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New pro-life campaign will insist that abortion is not health care
Rev. Patrick Mahoney
Rev. Patrick Mahoney

.- Pro-life advocates hoping to ensure that abortion is not furthered in proposed health care legislation are planning a campaign of public prayer vigils, rallies, lobbying and demonstrations urging “Abortion is Not Health Care.”

The campaign is scheduled to begin on September 12, with a large rally and 28 hours of prayer beginning September 13 on the West Lawn of the Capitol in Washington, D.C. According to a press release from the campaign, it is being organized by the Christian Defense Coalition and other national pro-life organizations.

Campaign goals include ensuring that taxpayer money is not used to pay for abortion and that conscience protections are maintained for healthcare providers who decline to perform abortions. Organizers also hope to prevent federal mandates which require health plans to cover abortions and to prevent the invalidation of state laws restricting abortions.

Further, they insist that Planned Parenthood, the largest abortion provider in the U.S., should never become an “essential community health provider.”

Rev. Patrick J. Mahoney, Director of the Christian Defense Coalition, said that stopping the “Obama/Pelosi health care plan” was “the most critical program on the pro-life agenda” because in his view it includes taxpayer funded abortions.

“If abortion becomes part of a health care entitlement, it will add at least 25 years to our struggle toward ending the violence of abortion in America,” he added.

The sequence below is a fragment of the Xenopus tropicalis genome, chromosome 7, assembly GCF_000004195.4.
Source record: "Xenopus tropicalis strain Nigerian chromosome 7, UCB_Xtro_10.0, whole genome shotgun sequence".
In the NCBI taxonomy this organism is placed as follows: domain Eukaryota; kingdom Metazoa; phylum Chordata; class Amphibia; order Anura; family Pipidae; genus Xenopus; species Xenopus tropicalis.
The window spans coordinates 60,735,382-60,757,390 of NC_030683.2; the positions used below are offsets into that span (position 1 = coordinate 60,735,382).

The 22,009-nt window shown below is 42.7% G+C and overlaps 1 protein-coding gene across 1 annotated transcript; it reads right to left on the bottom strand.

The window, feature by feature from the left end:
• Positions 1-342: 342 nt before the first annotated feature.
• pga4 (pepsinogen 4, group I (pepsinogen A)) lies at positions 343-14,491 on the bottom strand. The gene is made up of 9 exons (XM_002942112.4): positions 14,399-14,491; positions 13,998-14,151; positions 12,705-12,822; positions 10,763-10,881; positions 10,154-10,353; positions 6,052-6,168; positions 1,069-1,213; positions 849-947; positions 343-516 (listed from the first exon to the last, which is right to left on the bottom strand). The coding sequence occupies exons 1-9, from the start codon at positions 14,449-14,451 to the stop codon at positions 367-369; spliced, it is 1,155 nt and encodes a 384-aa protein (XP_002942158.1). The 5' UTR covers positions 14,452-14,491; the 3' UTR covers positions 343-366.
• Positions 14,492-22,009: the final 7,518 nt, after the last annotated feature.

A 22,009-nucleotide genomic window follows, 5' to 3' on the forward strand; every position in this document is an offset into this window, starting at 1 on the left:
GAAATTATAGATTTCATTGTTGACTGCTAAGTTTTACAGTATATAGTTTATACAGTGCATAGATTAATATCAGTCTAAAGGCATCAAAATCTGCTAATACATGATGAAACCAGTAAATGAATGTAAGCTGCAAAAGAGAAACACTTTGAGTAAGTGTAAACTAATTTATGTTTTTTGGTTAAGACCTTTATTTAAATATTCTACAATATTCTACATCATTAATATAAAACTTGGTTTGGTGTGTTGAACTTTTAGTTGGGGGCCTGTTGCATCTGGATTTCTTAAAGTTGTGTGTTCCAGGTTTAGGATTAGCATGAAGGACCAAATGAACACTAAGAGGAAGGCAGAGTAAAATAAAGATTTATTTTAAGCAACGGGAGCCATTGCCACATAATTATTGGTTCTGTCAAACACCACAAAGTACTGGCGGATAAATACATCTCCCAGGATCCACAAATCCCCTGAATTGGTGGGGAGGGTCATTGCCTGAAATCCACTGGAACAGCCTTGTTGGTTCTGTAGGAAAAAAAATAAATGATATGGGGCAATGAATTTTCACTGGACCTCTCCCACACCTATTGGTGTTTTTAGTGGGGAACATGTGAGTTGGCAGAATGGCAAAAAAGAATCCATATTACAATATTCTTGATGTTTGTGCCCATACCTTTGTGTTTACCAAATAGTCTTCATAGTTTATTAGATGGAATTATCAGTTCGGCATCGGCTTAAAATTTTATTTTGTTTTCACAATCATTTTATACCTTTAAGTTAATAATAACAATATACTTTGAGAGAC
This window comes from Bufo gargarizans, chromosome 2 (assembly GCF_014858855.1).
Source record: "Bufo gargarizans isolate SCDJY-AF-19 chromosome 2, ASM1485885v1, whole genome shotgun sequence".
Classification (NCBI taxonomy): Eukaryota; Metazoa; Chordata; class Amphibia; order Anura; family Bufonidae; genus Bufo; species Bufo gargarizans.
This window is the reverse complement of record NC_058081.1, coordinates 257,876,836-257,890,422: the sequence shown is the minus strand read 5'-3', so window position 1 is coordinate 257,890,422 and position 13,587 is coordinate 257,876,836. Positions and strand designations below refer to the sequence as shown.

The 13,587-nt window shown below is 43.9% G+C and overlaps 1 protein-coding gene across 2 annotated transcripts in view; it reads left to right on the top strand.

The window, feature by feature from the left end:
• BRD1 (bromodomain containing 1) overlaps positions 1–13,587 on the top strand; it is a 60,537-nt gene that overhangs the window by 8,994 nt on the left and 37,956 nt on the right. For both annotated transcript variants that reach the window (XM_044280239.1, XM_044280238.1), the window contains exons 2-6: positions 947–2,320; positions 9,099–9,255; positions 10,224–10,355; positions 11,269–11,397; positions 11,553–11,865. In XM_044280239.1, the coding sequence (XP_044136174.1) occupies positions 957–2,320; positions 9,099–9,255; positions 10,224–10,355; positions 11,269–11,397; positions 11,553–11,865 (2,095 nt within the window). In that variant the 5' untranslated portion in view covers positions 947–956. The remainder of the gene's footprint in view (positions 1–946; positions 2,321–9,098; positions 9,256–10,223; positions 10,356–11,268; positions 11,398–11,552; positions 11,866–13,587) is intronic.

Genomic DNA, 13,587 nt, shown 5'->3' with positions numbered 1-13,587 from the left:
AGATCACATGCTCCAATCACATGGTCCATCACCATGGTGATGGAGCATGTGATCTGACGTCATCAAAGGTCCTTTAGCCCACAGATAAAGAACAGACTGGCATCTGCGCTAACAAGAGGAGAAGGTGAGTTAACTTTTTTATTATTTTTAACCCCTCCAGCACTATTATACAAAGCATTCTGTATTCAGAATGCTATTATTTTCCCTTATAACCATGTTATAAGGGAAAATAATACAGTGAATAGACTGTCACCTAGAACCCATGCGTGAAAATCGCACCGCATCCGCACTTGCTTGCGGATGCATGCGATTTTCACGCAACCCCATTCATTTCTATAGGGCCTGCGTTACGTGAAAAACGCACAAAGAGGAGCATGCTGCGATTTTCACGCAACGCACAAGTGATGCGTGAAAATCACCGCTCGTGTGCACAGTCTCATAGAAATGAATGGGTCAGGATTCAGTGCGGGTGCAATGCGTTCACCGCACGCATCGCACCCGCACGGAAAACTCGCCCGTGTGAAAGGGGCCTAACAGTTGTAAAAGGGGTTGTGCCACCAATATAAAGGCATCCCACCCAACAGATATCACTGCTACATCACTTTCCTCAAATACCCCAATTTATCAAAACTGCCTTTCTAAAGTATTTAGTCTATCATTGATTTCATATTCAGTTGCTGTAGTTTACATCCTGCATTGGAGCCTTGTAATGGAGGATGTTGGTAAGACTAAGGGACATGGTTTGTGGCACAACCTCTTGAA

If the bill is passed, he said, “pro-life Catholics and Evangelicals would be forced to pay for abortions. People of good will who believe that human rights begin in the womb would have to pay for the brutal crushing of that innocent life.”

He added that health care is supposed to heal and not destroy innocent life.

Rev. Mahoney predicted that the Abortion is Not Health Care campaign will be a “public and prophetic witness.”

Last week a U.S. House committee approved the Capps Amendment, which would allow the public health plan to cover abortion but without using federal funds. Instead, it would use dollars from beneficiary premiums.

Douglas Johnson, legislative director for National Right to Life, attacked the proposal as a “sham” and “a bookkeeping scheme.”

“The plan pays for abortion, and the government subsidizes the plan,” he commented.

According to the Associated Press, because abortion is a legal medical procedure, experts on both sides of the debate say that not mentioning it in the bill would allow health care plans in the new insurance exchange to provide unrestricted coverage.

"We want to see people who have no health insurance get it, but this is a sticking point," Richard Doerflinger, associate director of pro-life activities for the U.S. Conference of Catholic Bishops, told the Associated Press. "We don't want health care reform to be the vehicle for mandating abortion."

Abortion proponents have argued that a federal health care plan which refuses to cover abortions will deny coverage for those who have it through workplace insurance, where it is claimed to be widely available.

An Allan Guttmacher Institute study has claimed that nearly 90 percent of private insurers covered abortion procedures in 2002, but that figure has been called into question because it includes non-elective abortions. A Kaiser Family Foundation survey in 2003 found that 46 percent of workers in employer plans had abortion coverage, the Associated Press says.

Robert Zirkelbach, a spokesman for the insurance industry trade association America’s Health Insurance Plans, told the Congressional Quarterly that most insurers offer plans that include abortion coverage but most employers choose not to offer it as part of their benefits package.


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